Make a Temporary Toilet
To make a temporary toilet, you’ll need the following supplies:
- At least two five-gallon buckets with lids
- Several boxes of heavy-duty black garbage bags; the best are contractor garbage bags, sold at most home improvement stores
- Duct tape
- Wood ash, kitty litter, sawdust, quicklime, or portable toilet chemical decomposers (like the kind used in RVs)
- Twist ties
- Several gallons of household bleach
- Several boxes of rubber gloves
The easiest way to make a temporary toilet is to use your existing toilet. Take as much water out of the bowl as possible and then line the bowl with two heavy-duty black garbage bags. Tape the garbage bags to the bowl, under the seat.
After each use, pour in a cup of your disinfectant (the wood ash, kitty litter, etc.) and then spray with bleach. When the bag is half- to two-thirds full, spray again with bleach and remove it, making sure to wear rubber gloves. Seal the bag, put the waste in the five-gallon bucket, and put on the lid. You can then dispose of the waste when services are restored or you’re able to find an appropriate site. If you have the space, you can also consider buying a portable toilet.
Bathing and Cleaning
Bathing is going to be another issue when the water stops flowing. While we don’t need to shower every day, we do need to keep clean. This goes for our homes as well: Keeping plates and cooking equipment clean lowers the spread of germs, disease, and illness. This is why it’s important to have the following supplies on hand:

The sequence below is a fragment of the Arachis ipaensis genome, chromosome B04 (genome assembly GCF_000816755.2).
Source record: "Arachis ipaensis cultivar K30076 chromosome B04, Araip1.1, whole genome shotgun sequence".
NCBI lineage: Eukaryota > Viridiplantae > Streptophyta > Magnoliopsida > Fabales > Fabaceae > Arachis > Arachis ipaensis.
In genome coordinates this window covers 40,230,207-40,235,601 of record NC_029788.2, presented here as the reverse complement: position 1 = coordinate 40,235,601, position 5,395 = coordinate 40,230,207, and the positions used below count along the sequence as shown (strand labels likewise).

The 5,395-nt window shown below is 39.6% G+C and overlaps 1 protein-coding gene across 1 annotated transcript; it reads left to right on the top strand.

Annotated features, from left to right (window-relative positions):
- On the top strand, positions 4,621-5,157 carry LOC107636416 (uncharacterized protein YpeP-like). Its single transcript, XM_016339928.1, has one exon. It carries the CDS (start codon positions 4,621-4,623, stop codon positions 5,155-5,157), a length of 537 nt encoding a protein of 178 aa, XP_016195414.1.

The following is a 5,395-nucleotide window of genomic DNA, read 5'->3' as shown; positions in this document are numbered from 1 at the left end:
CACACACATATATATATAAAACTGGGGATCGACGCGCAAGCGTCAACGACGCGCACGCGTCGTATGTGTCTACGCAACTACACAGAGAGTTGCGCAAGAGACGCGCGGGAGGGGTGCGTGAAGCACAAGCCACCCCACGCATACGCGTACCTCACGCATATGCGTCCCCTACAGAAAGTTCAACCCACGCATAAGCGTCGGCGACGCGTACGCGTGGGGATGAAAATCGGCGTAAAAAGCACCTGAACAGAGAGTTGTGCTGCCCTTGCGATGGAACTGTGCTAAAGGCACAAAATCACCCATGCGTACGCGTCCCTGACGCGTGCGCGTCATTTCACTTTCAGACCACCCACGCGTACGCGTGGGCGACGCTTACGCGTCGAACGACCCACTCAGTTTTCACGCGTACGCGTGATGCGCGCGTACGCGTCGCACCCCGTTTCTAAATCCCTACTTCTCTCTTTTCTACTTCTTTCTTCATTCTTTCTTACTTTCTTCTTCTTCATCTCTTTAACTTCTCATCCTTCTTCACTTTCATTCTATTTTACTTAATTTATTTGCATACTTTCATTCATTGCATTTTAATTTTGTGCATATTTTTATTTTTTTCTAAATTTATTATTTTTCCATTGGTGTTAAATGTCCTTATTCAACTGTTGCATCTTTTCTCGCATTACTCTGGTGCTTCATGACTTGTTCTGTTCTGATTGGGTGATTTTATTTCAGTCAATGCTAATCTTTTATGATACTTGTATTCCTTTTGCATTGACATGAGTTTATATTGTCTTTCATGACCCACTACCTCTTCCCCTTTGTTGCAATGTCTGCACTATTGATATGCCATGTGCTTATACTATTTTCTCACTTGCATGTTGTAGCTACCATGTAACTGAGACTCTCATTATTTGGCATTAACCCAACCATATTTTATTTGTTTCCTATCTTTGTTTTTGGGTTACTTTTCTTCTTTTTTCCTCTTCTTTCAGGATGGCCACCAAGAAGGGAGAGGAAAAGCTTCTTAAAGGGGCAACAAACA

- Baby wipes
- Hand sanitizer
- Dry shampoo
- Disposable utensils
- Disinfectant cleanser, such as bleach or Lysol
- Paper towels
- Feminine hygiene products
Stock up on these items as they go on sale, or use coupons to save.
Lighting and Communication
You also need to look at how you’re going to illuminate your home when the lights go out. Candles are an inexpensive choice, but keep in mind that they can be dangerous, especially if you have children in the house. Some better lighting options include:
- LED or solar-powered lanterns
If you have outdoor solar lights in your yard, remember that you can move these indoors at night to light up hallways or bathrooms. Just remember to put them back outside to recharge during the day.
We have a hand-crank or solar-powered radio to get news, provided local stations are able to broadcast.